Tips for Marketing Your Summer Reading Program on Your Website and via Email
Most libraries promote their summer reading programs on their websites and in their newsletters (both email and print), as they have the most control over those outlets. These forms of digital marketing work well for all programs and are consistent ways to reach patrons who can’t make it to the physical branch.
If you’re looking for more effective ways to spread the word about your summer reading program through web and email marketing, read on for tips on how to make the most of these promotional platforms.
Creating Effective Webpages
Follow these best practices to ensure you’re maximizing your website’s impact on your summer reading program’s success.
- Have at least one webpage — or landing page — for your summer reading program, if not one for each age group. A landing page is a page on your website created specifically for promoting a certain event, resource or campaign. Having one for your summer reading program is key since it will serve as a single place for more information about participating. If you have the resources, create separate landing pages for each age group that outline the program you’ve developed for them. On each page, include all of the key program details. You want to make it easy for prospective participants to find and use the page that’s most appropriate for them. (See the checklist below for how to do this.) Since adults often sign up their children for reading programs, consider having a prominent link to the adult reading program registration on your children’s page as well.
- It’s true that creating separate landing pages can take a lot of time and effort, so it’s fine if you plan to stick to one. If that’s the case, be sure to include clear, identifiable links to the login pages for each of your programs.
- Make regular updates to your reading program pages. Highlight the community’s progress on an ongoing basis with a graph that shows how many books or minutes participants have read, how many challenges participants have completed or whatever else you’re tracking. This will help show your community members that your summer goal is attainable — as long as they pitch in to help your community meet it!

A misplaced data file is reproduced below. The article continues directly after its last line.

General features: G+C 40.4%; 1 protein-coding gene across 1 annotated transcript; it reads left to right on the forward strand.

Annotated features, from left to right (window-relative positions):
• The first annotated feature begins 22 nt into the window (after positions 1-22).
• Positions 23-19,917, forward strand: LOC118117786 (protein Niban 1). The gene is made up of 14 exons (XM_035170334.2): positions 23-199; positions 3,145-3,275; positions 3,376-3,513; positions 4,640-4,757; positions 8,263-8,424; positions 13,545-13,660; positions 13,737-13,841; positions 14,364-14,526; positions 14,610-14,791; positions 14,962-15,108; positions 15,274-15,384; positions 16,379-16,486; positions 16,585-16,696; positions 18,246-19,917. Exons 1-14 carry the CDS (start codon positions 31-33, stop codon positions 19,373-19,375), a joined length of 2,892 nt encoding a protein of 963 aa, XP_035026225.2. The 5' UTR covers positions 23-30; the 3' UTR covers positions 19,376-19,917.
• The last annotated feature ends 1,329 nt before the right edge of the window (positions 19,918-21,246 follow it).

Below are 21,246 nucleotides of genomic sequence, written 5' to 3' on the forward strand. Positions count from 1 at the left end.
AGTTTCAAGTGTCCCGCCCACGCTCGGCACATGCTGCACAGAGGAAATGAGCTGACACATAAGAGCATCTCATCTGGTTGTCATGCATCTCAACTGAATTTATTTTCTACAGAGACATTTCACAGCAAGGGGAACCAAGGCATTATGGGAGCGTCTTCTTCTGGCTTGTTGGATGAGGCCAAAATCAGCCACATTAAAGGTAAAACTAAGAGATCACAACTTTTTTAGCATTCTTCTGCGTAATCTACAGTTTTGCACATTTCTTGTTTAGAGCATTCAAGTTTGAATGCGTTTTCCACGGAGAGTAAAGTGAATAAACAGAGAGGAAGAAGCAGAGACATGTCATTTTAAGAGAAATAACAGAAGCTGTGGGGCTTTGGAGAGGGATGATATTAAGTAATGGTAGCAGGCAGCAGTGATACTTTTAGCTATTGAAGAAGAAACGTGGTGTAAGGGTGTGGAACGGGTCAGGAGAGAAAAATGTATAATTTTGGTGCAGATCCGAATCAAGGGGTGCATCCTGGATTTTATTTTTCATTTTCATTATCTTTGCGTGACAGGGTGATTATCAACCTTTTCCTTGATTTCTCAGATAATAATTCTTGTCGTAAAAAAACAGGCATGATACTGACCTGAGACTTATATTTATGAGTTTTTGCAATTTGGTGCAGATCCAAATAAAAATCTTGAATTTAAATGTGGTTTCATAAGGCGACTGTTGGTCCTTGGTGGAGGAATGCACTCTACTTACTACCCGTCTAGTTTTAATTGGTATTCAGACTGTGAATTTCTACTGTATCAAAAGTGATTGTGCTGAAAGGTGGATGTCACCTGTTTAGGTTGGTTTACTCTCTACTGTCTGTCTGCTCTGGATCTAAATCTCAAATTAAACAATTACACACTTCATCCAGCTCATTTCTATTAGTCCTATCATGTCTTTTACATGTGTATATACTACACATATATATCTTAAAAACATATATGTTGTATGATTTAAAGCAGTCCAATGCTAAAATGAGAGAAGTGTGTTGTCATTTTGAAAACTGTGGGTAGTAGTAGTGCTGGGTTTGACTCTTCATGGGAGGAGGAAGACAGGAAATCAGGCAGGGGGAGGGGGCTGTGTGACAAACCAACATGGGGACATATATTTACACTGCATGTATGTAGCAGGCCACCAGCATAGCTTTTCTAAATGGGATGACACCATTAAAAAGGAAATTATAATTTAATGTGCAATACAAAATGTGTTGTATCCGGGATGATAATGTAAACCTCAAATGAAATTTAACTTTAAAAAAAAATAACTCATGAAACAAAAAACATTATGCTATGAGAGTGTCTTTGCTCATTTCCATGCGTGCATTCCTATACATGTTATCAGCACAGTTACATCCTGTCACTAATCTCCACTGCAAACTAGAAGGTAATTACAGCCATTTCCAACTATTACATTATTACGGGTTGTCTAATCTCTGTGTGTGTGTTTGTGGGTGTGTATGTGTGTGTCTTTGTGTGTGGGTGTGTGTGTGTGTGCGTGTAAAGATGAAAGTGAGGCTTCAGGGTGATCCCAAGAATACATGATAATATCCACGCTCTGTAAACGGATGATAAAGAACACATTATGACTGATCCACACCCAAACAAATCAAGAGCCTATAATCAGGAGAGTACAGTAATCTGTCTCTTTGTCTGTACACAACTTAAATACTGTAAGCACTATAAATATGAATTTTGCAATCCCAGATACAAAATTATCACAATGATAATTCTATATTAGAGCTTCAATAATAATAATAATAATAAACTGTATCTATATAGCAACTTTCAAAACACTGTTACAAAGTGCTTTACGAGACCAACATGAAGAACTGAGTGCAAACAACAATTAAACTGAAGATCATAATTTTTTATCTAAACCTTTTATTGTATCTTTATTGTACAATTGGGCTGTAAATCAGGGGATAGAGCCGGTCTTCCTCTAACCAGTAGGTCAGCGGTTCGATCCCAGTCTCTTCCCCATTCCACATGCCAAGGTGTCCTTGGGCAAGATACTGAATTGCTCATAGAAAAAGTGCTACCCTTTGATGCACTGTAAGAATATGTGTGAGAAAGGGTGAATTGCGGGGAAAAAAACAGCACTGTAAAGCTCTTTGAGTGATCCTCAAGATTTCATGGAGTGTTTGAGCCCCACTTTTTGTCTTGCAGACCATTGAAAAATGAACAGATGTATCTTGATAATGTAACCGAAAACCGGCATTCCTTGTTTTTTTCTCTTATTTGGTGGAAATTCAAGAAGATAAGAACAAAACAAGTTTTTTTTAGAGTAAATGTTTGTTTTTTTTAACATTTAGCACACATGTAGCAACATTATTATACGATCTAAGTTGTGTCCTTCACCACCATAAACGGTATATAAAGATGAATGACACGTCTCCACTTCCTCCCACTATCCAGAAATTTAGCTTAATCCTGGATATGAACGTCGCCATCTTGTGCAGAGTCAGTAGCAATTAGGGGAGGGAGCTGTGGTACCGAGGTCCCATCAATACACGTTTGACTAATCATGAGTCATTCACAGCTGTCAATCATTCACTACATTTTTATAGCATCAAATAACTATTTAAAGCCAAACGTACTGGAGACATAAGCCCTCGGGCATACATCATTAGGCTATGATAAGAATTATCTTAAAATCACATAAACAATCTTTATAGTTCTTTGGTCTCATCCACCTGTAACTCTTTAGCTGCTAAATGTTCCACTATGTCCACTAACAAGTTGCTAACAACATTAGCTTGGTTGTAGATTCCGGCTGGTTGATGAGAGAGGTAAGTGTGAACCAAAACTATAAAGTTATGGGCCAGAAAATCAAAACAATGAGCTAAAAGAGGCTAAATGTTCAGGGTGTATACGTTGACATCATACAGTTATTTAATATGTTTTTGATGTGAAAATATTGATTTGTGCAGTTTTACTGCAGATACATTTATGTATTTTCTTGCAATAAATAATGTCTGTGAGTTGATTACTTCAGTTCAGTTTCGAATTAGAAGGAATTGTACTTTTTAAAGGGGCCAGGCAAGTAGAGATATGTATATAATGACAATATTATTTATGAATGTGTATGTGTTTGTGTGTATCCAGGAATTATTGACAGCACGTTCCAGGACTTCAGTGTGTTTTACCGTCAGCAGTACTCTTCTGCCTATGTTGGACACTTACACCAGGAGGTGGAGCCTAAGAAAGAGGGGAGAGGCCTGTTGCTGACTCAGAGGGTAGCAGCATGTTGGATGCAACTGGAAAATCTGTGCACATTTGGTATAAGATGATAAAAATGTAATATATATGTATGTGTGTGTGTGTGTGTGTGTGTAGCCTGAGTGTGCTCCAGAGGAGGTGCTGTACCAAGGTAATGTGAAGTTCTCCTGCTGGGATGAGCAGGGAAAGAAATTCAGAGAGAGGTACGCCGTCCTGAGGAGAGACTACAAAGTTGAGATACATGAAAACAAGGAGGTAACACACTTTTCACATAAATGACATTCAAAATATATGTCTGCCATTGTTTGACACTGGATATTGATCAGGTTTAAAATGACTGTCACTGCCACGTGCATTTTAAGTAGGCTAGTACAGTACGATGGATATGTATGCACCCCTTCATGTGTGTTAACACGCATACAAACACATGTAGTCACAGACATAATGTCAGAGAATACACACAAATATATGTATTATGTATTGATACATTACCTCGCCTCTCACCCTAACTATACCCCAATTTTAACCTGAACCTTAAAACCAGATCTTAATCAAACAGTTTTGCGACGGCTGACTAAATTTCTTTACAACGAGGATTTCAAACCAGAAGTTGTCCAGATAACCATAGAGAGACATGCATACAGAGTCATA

- Use eye-catching, consistently branded graphics to draw patrons’ attention to the program pages. You can use a free, easy-to-use program like Canva to design these digital marketing pieces, which will serve as ads on your website. Make sure your graphics and any other links are prominent and very clearly clickable by including actionable phrases like “Learn More” or “Register Now.”
Landing Page Checklist
When you’re working on your program landing page(s), keep this list handy and check off each item once you’ve got it covered:
- Eye-catching graphics that are consistent with the rest of your program’s marketing materials. One library we’ve worked with had great success with including rotating gifs, or animated images, that showed all of their prizes on their landing pages. This way they were able to show adults that the prizes weren’t all for kids.
- Reading milestones that will be tracked (and sneak peeks at a few associated prizes)
- Program goals and simple tracking instructions
- Visual tracker of progress toward your community’s goal. This will help participants see that their contributions are having an impact.
- Timing, including the registration opening date, registration deadline and the program end date
- Simple registration instructions. The less clicks and work necessary for patrons, the better!
Leverage Your Email List
Once you have your landing page details down, you can start thinking about how you’re going to send people there. Email can be a good way to promote your summer reading program because you already know that those who signed up for your email list are interested in learning more about what your library has to offer.
- Keep track of who participates in your program each year. This is easy to do if you use Wandoo Reader. You can email past program participants a friendly custom message with a link to register. This encourages return participants and makes it easier for people to register. After all, the easier it is to register, the more participants you’ll have, and Wandoo Reader streamlines registration for those who have participated in your reading programs before.